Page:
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Wednesday, April 17, 2024

AG says Jammeh will be tried in person

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By Tabora Bojang

Justice minister Dawda Jallow has hinted that former president Yahya Jammeh who is in exile in Equatorial Guinea, will be tried in person before the Ecowas hybrid court.

The Gambia is partnering with Ecowas to set up a hybrid tribunal to prosecute Jammeh and other perpetrators of gross human rights violations in The Gambia between July 1994 and January 2017.

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A joint technical committee comprising representatives from the Ministry of Justice, Ecowas Court, Gambia Bar Association, the judiciary, and victim-led organisations was formally inaugurated yesterday to work on legal frameworks, a funding plan, ratification and implementation plans for the setting up of an internationalised court.

Responding to concerns as to whether Jammeh will be tried in absentia since there is no extradition treaty between Banjul and Malabo, Justice Minister Jallow said: “These kinds of trials have not happened in absentia. So he [Jammeh] will be tried in person. In his presence. We do not have an extradition treaty with Equatorial Guinea but I know when we get to that bridge we will know how to cross it. This is going to be an international court and our partner [Ecowas] is a 16 to15 member states organisation and the court belongs to all of us after it is set up. So an extradition treaty with any member state will do but there may be other ways of getting him [Jammeh] to justice when we get there. At the moment we are focused more on setting up where we are going to take him, how we are going to take him there and to answer what questions?”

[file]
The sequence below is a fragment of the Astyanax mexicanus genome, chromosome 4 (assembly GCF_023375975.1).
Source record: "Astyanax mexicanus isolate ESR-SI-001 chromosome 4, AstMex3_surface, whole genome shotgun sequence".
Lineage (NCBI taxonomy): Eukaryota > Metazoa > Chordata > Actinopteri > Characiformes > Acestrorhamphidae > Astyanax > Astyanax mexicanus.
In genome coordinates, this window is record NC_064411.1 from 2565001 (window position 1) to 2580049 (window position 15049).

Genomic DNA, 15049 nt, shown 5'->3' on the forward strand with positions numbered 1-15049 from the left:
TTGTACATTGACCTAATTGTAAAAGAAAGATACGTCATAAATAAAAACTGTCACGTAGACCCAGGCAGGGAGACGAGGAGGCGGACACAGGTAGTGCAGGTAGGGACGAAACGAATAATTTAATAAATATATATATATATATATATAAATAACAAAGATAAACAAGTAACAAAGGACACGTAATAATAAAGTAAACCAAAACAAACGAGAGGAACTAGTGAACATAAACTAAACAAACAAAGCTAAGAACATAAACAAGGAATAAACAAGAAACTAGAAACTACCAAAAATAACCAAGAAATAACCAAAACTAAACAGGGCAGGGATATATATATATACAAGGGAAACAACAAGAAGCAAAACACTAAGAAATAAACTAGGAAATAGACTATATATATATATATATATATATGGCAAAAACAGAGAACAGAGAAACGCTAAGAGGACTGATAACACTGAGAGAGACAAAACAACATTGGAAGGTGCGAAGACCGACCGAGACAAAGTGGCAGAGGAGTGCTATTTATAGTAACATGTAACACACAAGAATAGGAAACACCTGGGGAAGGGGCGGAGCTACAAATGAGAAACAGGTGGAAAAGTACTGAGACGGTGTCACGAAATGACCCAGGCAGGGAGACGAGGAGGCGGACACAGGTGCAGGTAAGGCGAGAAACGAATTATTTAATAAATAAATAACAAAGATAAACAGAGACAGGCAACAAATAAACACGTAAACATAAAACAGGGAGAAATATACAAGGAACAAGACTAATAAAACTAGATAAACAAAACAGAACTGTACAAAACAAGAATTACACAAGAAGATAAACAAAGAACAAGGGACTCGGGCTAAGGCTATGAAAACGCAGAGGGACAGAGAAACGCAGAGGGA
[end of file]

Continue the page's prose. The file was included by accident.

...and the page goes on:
The committee has been given 18 weeks to complete its work.

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According to the justice minister, the committee will come up with treaties that needed to be signed by both The Gambia and Ecowas for the operationalisation of the hybrid court.

This treaty, he added, will be ratified domestically for it to be implemented. 

“Once the legal framework is put in place, the implementation plan is drawn and the budget is drawn, then we will do recruitment and sourcing the experts who are going to man the court. The court will be made up of a trial chamber and an appeals chamber,” he explained.

He however declined to say how soon the court will be in full operation to prosecute the Jammeh-era crimes.

“We are committed and we want to deliver as soon as possible. We don’t want to raise unrealistic expectations or put speed at the expense of justice. You don’t want to charge somebody, arraign the person and because of your ill preparation, the person is acquitted and discharged, ” he noted.

Ecowas resident representative in The Gambia, Miatta Lily French, disclosed that the hybrid court will have the jurisdiction over international crimes and crimes not covered under Gambian law.

She said the court will be based in The Gambia with possibility to move proceedings to a third country based on expediency.

“The trials will provide some sort of comfort for victims who may have been affected by violations but could not tell their stories, that justice has been served on their behalf,” Ambassador Miatta stated.

Victims organisations representative at The Gambia-Ecowas joint committee, Priscilla Yagu Ceesay, said victims welcomed the initiative as it will expedite the prosecution of crimes that do not have provisions in Gambian laws.

She however reiterated the need to ensure the voices of the victims remain at the forefront of the processes.

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